Indiana Jones and the Temple of Doom

It’s quite possible that, in my life, I had never seen Temple of Doom before tonight. I remember my parents happily buying Raiders and The Last Crusade from McDonalds back in 1993 (yes, they sold Indiana Jones videos at McDonalds), but refusing to buy Temple of Doom because they didn’t like it.

I can’t blame them. It really isn’t a very good movie.

Indy gets into trouble in Shanghai, which leads to him absconding with the “famous female American vocalist” (actual dialogue!) Willie Scott and his sidekick, the ten year old boy Short Round. Unfortunately, they leave on a troublesome plane, and end up in India, where Indy finds himself recovering a sacred stone for a small village that has lost all of its livelihood and children.

A shorter summary would be “the one where a guy gets his still beating heart ripped out of his chest”. What really surprised me about the film is not simply how frequently stupid it is (and it is frequently stupid), but rather how uninteresting it is despite its impressive sets. A not inconsiderable amount of time is spent with Harrison Ford either shirtless or partly shirtless (replete with Body by Jake, no less) and even that can’t save it. The film pretty much either offends or bores. It’s a good thing that this is set a year before Raiders, or else you’d want to slap Indy to death for leaving Marion again for this daft woman. It’s true that Indy’s relationship with Marion worked so well because of its dysfunction and their willingness (indeed, need) to talk back to one another, but this whole relationship here is based on them yelling at each other, and Willie screaming and generally being shrill. Short Round certainly isn’t as bad as he could have been, but look at it this way: Temple of Doom is presented as a three character picture, and two thirds of those characters almost always say things that absolutely don’t need to be heard.

Lawrence Kasdan, screenwriter of The Empire Strikes Back, Raiders of the Lost Ark and Return of the Jedi, said this of the film:

“I didn’t want to be associated with Temple of Doom. I just thought it was horrible. It’s so mean. There’s nothing pleasant about it. I think Temple of Doom represents a chaotic period in both their [Lucas and Spielberg] lives, and the movie is very ugly and mean-spirited.”

and it seems pretty much to be the case. You’ve got a lot of cultural stereotypes, violence that replaces the inventiveness and “harmlessness” of Raiders with dull graphicness, and the husband and wife screenwriter team went on to write Howard the Duck.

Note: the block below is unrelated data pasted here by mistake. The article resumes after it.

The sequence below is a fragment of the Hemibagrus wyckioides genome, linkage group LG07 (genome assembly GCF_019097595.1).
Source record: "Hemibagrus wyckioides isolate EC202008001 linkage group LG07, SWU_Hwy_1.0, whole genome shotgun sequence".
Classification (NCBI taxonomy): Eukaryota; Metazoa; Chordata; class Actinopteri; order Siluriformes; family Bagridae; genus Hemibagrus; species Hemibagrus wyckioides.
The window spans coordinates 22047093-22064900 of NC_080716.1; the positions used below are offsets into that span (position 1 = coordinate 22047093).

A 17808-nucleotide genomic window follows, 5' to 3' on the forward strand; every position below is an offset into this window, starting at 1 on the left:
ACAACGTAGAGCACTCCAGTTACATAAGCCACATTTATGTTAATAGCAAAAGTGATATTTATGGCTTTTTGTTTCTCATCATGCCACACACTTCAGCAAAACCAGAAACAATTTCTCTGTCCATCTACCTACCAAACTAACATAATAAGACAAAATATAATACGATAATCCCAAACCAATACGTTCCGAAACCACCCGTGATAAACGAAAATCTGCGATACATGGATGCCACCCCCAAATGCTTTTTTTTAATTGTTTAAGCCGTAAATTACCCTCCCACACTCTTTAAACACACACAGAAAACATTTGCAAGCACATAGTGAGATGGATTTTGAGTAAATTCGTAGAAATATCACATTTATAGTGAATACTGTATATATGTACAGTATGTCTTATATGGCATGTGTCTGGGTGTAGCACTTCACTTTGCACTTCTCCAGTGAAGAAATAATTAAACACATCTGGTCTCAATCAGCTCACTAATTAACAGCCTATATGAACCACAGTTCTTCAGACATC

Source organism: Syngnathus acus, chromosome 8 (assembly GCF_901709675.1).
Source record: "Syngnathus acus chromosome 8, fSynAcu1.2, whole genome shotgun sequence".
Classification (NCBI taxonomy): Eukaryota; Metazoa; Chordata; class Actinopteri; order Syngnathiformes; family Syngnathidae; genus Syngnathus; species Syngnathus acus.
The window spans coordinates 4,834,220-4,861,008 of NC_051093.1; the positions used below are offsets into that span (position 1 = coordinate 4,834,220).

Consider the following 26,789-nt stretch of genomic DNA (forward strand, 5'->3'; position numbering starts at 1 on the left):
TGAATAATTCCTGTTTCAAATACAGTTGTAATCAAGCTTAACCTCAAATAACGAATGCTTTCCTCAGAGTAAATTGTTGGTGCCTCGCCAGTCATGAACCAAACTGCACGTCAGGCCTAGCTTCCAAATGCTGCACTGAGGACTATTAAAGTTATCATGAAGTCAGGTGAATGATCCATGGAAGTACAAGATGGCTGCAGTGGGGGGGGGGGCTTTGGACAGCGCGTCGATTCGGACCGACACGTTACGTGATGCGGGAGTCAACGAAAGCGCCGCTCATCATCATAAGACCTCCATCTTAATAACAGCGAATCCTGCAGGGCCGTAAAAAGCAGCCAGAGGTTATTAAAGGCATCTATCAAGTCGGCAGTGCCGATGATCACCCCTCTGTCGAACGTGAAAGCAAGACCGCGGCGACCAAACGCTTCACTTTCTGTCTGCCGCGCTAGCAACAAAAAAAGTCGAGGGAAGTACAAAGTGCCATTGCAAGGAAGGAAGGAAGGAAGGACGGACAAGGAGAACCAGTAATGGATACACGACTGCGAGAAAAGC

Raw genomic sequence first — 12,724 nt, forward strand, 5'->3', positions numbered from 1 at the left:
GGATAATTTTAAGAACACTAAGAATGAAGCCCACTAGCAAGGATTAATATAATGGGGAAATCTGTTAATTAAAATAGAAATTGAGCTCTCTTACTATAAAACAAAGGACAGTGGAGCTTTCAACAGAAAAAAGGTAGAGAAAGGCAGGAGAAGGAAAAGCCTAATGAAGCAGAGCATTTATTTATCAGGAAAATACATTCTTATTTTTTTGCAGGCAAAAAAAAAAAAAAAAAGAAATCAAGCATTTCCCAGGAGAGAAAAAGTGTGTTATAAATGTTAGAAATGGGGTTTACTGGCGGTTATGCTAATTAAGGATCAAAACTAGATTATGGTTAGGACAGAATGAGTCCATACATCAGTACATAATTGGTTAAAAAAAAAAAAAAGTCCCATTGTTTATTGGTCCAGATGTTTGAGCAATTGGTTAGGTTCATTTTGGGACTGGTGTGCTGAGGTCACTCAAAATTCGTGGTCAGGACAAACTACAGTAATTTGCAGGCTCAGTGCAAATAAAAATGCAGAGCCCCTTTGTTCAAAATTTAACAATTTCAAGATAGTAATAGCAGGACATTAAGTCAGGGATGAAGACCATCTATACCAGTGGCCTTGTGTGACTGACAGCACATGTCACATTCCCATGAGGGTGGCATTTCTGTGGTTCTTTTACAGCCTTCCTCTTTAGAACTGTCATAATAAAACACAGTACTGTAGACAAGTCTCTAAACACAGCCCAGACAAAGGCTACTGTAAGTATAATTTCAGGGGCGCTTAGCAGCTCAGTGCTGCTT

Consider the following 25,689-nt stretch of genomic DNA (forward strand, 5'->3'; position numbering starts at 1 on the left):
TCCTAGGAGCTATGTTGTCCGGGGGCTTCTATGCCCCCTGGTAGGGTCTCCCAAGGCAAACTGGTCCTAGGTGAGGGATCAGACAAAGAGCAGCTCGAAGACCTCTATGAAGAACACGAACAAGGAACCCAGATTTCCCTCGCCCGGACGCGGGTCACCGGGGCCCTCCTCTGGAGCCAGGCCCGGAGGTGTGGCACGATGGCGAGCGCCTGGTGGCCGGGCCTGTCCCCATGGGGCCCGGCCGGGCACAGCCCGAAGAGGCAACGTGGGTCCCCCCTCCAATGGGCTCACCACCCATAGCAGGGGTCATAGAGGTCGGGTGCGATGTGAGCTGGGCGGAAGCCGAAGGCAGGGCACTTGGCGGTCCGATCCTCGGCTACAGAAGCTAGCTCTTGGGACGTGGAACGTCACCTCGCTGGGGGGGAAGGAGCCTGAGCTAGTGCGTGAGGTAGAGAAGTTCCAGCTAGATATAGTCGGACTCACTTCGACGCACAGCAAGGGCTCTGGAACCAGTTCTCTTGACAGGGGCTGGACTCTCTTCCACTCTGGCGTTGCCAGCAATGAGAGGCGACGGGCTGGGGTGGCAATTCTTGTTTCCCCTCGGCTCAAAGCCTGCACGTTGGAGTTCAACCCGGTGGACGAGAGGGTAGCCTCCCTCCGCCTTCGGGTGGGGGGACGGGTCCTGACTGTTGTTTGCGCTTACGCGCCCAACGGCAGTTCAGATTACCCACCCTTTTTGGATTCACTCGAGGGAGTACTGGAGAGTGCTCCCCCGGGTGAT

I think “Howard the Duck” may be all that needs to be said about this movie.

Temple of Doom is pretty much indicative of what you shouldn’t follow a movie like Raiders of the Lost Ark up with. You know how the whole idea of the Indiana Jones series was for Spielberg and Lucas to relive the glorious matinées of their youth? With this movie they missed the cue entirely. When it opens with a Shanghainese version of “Anything Goes”, with dancing girls and the title written in the garish font that came to be famous (and actually works on posters), I immediately thought that the production was going to be vulgar. I was not disappointed on that count. There’s not a lot that’s smart or witty about this movie. It has very few “moments” (I most enjoyed Indy shielding himself with a rolling gong), and the level of caricature is on par with old Tintin books. How they managed to channel The Blue Lotus I’ll never know, but then, I never have to watch this movie again. Even Steven Spielberg and Kate Capshaw don’t like it.

… oh, and can you seriously believe that towards the end the British and their Indian army come in and shoot down all of the cultists with guns? That is almost certainly saying something. Bring back the colonies, says I. If it’s good enough for me, it’s good enough for India.


  1. Wavatar Jeremy October 31, 2008
  2. Wavatar Jeremy October 31, 2008
  3. Wavatar Alex October 31, 2008

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